14. Youth court records and effects thereofContrary to the Juvenile Delinquents Act which is noncommittal with regard to the matte r of juvenile records, the Young Offenders Act would set out a precisely defined set of procedures dealing with the creation, maintenance and dissemination of the youth court records. The legislation would, as well, contain separate provisions for the expungement of a young person’s record whereby the record would be sealed after a qualifying period of crime-free behaviour (two years in the case of summary conviction offences only; five years in the case of indictable or mixed offences). Once a record was sealed, it could not be used for any purpose whatever (exception is made for study, general research or planning purposes).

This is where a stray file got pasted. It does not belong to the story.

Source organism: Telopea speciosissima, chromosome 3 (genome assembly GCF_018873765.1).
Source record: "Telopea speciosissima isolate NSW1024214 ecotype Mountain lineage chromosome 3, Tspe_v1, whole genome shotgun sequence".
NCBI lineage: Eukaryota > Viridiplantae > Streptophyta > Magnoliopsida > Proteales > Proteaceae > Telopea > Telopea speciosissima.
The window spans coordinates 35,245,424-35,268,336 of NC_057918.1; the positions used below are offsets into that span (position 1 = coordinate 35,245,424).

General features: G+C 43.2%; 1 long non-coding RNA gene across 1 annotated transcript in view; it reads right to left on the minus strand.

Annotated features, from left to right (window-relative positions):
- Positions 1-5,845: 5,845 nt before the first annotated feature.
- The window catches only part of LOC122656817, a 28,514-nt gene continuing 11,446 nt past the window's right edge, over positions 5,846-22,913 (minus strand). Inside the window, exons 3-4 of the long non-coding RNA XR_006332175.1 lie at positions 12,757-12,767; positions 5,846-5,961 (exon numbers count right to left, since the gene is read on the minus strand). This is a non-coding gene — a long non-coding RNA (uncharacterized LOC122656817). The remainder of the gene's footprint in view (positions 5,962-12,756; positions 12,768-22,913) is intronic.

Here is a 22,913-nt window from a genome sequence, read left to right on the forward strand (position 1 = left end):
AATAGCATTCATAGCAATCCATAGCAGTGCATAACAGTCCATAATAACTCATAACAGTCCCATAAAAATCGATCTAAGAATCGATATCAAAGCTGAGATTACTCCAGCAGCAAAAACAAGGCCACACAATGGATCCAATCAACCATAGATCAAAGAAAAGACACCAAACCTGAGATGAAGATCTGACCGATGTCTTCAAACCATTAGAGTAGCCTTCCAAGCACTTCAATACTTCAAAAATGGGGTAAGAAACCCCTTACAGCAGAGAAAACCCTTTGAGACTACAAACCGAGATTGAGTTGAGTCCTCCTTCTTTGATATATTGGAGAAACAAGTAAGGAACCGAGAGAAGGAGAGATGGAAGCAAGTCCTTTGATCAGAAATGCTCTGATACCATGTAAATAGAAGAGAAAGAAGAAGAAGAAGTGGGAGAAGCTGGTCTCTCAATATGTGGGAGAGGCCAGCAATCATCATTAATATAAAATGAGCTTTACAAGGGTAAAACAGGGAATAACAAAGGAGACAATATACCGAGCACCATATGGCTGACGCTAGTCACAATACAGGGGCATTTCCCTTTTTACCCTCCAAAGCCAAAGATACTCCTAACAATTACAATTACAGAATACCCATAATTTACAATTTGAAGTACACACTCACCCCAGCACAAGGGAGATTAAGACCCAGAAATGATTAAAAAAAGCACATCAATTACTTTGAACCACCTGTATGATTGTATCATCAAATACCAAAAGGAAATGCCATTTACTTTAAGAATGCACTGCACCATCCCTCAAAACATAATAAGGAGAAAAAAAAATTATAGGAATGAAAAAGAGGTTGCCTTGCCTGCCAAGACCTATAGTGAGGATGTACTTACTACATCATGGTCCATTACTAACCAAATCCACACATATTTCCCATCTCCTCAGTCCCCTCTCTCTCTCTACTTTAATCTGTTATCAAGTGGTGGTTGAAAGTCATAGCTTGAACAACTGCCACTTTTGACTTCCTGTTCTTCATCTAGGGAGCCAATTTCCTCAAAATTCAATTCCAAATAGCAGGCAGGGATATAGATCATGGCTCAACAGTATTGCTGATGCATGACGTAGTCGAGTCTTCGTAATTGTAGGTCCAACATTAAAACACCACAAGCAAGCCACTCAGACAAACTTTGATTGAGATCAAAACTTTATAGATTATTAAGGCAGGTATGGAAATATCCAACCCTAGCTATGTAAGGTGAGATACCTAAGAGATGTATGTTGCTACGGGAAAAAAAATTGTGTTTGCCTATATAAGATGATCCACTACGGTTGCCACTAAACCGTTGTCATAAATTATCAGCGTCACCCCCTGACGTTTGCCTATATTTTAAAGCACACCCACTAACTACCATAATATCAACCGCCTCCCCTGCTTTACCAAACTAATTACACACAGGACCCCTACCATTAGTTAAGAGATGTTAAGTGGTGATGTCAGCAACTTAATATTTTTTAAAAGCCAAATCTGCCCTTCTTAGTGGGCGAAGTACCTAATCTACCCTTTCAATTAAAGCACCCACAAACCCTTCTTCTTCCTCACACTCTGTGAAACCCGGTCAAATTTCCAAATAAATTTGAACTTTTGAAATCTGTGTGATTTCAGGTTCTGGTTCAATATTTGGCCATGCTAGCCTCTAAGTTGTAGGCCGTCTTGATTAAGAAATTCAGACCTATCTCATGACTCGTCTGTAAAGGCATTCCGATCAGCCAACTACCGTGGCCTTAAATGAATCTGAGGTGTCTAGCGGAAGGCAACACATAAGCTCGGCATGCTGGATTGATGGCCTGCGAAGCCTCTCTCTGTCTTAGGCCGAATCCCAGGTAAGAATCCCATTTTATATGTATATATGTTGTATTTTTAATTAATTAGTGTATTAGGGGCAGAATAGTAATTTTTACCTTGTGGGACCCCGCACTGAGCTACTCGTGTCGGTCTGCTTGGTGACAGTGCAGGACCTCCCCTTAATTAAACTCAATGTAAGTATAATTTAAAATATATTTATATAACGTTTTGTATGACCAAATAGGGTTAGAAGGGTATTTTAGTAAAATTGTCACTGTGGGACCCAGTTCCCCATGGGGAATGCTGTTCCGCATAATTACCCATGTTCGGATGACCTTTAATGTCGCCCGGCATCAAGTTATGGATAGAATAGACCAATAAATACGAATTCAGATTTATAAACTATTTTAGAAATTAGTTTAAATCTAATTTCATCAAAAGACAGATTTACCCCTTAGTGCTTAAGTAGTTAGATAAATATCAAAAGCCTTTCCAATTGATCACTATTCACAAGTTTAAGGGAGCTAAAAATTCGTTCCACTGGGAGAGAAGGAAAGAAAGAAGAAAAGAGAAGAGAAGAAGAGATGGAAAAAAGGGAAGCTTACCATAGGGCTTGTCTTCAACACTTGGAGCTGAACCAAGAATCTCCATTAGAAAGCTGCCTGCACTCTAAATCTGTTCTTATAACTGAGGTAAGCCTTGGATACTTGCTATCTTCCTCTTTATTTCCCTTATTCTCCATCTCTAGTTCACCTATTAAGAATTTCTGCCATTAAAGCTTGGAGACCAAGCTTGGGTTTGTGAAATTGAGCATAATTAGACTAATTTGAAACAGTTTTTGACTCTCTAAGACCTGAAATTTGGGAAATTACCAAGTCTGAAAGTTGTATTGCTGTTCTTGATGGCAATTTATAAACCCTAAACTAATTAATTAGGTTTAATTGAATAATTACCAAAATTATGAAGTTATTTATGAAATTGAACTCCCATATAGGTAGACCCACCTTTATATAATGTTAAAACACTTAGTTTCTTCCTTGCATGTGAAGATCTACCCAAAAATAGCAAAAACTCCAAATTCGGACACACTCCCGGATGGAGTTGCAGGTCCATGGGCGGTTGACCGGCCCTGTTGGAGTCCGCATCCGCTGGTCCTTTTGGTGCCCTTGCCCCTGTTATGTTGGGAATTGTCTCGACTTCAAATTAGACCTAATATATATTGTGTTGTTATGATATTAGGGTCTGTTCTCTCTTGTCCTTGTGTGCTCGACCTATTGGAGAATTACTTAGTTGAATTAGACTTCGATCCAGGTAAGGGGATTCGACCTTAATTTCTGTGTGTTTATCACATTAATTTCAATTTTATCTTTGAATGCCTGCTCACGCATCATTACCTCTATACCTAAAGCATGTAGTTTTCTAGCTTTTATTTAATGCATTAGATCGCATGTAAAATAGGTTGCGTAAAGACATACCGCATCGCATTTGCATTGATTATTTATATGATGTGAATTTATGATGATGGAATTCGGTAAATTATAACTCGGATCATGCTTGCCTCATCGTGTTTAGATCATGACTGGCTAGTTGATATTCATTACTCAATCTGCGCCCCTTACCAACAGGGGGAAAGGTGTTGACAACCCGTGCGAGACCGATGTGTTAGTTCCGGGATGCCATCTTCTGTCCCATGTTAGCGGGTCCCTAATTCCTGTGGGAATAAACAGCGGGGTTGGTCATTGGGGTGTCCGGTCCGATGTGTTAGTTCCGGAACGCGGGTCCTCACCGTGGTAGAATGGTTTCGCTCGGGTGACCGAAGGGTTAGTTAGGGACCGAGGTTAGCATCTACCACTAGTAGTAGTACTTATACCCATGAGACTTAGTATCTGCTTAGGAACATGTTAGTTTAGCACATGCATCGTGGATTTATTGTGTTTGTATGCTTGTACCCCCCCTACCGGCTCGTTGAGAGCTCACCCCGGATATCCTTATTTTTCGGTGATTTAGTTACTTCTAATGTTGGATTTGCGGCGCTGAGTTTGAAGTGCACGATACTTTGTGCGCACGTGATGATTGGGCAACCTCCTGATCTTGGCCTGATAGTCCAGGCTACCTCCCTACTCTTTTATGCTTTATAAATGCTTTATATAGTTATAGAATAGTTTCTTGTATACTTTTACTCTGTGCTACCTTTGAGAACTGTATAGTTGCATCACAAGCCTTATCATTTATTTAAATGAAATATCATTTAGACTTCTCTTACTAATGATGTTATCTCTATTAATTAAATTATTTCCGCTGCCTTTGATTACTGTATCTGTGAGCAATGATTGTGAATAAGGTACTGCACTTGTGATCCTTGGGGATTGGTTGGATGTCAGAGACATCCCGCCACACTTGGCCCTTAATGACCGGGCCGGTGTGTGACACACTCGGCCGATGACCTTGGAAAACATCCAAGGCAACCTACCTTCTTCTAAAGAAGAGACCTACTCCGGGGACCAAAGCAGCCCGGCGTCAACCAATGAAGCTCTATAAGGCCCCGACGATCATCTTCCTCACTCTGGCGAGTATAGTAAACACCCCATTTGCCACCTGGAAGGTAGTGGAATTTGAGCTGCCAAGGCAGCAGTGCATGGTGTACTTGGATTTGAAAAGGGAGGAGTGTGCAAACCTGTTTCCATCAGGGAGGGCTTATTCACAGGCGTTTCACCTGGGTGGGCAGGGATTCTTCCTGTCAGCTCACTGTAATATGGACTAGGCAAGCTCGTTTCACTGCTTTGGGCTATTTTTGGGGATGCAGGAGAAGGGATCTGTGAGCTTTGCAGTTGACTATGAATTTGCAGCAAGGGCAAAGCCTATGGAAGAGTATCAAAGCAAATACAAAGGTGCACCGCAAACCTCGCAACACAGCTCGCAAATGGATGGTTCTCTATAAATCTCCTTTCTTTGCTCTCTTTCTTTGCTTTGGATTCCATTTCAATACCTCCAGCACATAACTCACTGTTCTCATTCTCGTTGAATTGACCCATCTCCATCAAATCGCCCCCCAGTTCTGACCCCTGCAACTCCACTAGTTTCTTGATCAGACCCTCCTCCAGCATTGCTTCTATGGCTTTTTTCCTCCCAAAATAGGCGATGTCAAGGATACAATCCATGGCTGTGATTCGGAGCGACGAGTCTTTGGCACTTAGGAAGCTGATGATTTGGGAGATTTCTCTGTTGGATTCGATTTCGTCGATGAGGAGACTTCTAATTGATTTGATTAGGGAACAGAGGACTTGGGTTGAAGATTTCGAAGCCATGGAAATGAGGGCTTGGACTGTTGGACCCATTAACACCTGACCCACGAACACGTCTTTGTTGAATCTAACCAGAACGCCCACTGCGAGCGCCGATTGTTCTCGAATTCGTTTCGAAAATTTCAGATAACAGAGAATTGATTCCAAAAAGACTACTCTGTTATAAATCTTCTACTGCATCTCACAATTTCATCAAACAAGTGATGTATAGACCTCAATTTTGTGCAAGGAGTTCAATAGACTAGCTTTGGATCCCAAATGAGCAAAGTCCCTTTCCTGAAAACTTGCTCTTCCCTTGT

While seeking to hold young persons responsible for illegal behaviour under the criminal law, the intent of the proposed legislation is that young persons not be subject to consequences that are as severe as those applied to adults in the ordinary courts. Accordingly, when young persons have completed their dispositions, they would be deemed not to have been found guilty of the offences(s) as its the case when a discharge is granted to an adult under the Criminal Code. However, until the record is expunged, it will be used for the purposes of bail applications and a subsequent sentencing in both the youth court and adult court.